5. Make a “U”-shaped pull handle out of rebar and weld it to the center of the front of the sled for use in transport.

Building the dog entrance:

  1. In the front/entry door of the cage, build an opening for the dogs — but not the sheep or goats — to enter and exit safely.
  2. Start by building a frame out of pre-treated 2×4’s to cover the cuts you’ll make in the horse panel – one triangle for the inside and one for the outside of the panel.
  3. Cut two boards at 26.5 inches for tops of the triangles, and two at 9.5 inches for the bottoms.
  4. Cut four boards for the sides at 20 inches, with a 7° angle on the top and bottom of the boards.
  5. Assemble the two triangles with wood screws.
  6. Locate one triangle in the horizontal center of the entry door, with the narrow side (cut-off point of the triangle) facing down about 12 inches from the ground.
  7. Use a pen or marker to mark the interior edges of the triangle on the horse panel.
  8. Cut a hole in the horse panel, using an angle grinder or cutting torch to trim the wires about ½ inch back from each mark, so the wire ends will be covered by the wood.
  9. Use wood screws to attach the wooden triangles in front of and behind the horse panel, sandwiching the wire and providing a smooth frame to allow the dogs to jump safely into or out of the cage.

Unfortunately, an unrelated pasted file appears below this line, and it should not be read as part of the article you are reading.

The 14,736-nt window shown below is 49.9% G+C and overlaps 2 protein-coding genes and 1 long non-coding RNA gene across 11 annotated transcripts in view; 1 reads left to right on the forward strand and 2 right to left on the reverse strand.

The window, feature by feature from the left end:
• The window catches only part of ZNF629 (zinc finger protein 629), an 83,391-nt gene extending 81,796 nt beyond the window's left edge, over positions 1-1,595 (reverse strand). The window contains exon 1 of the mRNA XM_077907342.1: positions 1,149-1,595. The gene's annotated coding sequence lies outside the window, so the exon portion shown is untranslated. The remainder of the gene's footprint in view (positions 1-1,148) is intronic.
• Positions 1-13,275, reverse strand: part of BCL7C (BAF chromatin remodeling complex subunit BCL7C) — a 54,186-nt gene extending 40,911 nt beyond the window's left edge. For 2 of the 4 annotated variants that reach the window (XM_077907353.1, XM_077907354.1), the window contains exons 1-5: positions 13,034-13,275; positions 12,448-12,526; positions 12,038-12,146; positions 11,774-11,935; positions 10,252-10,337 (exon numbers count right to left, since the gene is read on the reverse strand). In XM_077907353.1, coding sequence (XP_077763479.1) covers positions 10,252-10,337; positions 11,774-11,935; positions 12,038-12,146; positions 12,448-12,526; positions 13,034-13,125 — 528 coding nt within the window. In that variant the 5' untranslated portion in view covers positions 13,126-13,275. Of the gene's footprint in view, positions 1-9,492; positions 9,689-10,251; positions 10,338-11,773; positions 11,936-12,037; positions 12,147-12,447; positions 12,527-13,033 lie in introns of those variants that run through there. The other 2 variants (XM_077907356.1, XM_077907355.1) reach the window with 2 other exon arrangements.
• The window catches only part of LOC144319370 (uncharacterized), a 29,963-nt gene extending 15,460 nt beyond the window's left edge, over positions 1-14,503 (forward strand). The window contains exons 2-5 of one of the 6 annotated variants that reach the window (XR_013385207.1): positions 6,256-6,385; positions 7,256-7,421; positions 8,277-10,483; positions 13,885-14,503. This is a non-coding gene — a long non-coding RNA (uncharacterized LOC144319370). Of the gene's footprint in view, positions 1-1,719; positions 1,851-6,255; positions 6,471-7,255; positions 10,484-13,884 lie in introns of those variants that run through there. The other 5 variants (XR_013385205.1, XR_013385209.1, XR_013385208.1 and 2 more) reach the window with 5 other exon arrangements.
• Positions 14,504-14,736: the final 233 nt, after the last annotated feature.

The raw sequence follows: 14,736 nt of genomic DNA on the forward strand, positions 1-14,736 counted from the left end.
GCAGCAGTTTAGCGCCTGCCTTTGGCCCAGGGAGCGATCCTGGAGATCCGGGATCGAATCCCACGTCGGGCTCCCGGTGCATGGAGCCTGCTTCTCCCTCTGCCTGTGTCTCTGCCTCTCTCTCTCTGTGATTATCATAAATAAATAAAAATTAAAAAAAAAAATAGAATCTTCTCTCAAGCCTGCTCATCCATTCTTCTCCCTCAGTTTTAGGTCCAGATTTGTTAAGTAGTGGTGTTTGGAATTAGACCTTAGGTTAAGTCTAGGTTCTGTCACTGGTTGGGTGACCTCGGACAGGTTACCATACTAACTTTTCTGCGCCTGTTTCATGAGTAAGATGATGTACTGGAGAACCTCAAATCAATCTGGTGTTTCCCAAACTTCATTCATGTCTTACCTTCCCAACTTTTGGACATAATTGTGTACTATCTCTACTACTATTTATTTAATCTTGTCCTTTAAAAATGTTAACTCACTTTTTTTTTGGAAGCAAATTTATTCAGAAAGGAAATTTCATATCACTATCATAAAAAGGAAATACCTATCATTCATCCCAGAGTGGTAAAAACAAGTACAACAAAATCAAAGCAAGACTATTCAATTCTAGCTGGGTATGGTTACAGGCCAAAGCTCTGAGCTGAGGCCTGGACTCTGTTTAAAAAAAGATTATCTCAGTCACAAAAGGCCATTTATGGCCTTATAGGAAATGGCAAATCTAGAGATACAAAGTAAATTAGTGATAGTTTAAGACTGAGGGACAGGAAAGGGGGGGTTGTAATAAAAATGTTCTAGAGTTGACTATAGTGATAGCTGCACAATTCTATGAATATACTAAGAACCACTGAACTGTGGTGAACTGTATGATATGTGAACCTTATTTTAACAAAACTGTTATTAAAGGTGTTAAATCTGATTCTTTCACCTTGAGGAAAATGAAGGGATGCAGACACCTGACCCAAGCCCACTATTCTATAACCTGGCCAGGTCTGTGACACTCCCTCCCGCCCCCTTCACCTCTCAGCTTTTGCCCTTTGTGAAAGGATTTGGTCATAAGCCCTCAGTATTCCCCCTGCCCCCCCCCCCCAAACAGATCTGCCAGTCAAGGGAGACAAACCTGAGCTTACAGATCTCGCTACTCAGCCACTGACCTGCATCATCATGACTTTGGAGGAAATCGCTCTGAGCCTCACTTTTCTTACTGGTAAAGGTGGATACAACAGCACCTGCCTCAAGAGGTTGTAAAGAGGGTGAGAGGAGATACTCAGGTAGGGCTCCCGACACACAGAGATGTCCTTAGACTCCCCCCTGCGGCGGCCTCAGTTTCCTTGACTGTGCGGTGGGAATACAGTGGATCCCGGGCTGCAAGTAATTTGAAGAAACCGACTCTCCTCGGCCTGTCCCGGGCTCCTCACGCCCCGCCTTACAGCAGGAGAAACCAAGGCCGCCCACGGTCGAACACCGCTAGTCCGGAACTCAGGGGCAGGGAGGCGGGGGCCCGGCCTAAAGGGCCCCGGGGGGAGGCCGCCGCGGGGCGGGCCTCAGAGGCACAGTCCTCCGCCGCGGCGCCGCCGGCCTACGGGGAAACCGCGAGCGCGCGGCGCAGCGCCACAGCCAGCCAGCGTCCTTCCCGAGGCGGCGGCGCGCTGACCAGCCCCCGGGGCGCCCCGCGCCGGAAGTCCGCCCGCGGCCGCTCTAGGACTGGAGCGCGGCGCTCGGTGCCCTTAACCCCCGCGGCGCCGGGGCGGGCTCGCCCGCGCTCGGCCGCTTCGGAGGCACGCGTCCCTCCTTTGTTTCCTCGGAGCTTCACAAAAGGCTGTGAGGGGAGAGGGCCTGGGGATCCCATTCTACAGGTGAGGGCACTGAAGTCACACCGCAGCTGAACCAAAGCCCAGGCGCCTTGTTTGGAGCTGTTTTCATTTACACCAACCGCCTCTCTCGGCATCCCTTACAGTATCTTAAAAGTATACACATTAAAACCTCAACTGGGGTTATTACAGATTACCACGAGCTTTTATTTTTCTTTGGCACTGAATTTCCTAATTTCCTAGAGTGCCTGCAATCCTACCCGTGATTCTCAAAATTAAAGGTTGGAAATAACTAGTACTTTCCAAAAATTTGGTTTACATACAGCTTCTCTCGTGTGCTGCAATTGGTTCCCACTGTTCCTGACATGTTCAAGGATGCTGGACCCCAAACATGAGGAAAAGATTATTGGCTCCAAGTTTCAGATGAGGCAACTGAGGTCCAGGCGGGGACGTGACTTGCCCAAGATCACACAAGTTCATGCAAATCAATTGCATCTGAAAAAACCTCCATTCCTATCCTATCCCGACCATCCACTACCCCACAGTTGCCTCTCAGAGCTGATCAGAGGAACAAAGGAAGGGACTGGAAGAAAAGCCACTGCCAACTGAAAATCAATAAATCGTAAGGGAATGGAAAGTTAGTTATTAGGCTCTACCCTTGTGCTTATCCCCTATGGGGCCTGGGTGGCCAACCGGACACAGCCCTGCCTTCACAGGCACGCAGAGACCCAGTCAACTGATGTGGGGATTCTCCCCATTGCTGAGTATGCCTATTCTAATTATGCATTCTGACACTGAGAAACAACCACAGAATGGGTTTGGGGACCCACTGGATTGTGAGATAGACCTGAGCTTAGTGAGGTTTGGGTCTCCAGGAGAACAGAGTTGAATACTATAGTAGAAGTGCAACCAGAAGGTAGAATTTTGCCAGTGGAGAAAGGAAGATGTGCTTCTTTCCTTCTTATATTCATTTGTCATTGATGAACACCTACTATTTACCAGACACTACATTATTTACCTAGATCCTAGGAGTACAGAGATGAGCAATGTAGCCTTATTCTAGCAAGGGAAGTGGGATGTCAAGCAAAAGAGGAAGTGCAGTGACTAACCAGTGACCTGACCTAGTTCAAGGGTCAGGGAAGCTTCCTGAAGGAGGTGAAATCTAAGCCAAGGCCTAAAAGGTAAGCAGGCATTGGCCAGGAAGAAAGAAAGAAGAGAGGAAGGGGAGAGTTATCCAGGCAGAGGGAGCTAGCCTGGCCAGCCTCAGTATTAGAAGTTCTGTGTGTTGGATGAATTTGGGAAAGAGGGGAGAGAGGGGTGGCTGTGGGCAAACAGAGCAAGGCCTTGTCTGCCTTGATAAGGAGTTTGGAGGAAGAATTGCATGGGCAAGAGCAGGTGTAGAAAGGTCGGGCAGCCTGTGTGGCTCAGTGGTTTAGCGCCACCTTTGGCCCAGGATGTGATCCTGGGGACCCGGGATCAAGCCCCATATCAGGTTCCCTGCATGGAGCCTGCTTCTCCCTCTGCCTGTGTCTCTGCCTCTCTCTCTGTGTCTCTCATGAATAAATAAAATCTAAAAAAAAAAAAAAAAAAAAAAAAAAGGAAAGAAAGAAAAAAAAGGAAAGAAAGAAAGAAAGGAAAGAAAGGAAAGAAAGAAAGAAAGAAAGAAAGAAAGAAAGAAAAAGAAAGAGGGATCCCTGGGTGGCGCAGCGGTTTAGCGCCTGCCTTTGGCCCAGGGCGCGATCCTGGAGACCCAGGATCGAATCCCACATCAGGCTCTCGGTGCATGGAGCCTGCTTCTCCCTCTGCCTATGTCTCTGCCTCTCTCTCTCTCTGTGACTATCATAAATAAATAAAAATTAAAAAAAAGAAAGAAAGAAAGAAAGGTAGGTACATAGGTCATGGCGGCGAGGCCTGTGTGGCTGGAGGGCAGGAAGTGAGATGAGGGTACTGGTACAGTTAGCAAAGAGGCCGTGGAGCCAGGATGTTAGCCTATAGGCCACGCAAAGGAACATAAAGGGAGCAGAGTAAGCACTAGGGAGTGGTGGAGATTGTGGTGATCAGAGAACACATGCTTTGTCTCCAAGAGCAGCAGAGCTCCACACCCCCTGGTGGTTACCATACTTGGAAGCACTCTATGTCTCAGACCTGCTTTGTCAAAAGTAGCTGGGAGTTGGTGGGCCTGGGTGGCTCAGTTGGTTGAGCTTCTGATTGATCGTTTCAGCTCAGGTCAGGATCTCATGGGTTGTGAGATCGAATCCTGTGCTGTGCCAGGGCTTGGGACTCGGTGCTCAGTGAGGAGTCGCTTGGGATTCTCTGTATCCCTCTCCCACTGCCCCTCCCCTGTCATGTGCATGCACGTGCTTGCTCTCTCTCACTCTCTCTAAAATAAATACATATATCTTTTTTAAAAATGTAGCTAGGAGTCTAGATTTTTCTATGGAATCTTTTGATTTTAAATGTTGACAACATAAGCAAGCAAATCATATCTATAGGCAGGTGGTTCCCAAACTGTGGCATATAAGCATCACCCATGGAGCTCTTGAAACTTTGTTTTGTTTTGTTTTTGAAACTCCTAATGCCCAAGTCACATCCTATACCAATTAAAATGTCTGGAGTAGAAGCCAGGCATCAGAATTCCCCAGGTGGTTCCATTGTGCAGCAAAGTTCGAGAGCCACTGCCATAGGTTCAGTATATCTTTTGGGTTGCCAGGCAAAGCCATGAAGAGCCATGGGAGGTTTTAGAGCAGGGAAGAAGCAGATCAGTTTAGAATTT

TIP: Why the triangle? In past designs, we cut a square opening at the bottom of the panel, but quickly learned that a curious goat can squeeze through a lower opening, especially goats that had been fed dog food before we acquired them! If you only have sheep, a lower square opening would be fine for the dogs.

Goats standing around a guard dog feeder.

Finishing touches:

  1. Open the back gate and attach the dog food self-feeder to the inside of the gate at a good height for your dogs. We used screws into a block of wood, but the feeder can be attached with wire or other fasteners.
  2. Fill the feeder.
  3. Attach the roof by fastening the barn tin to the square-pipe frame with self-tapping screws, overlapping the two panels in the middle to fit the cage.

TIP: Adding a roof adds shade for the dogs and will keep the food fresher longer.

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2 comments on “In the Field: Movable Feeding Station for Guardian Dogs

    1. Ultimately, the goats would have the ability to go through the opening, but the height of the hole will deter them. With that said, there are 2 important factors to keep your goats from dining on your LGD food: (1) Assure your goats have access to ample feed to not spike their interest and (2) if you do have a curious goat then it will be important to separate that goat from the herd before they teach the remaining livestock.

      Please also remember, this solution will only work if your goats have not been previously exposed to dog food, otherwise you likely will not be able to stop their actions.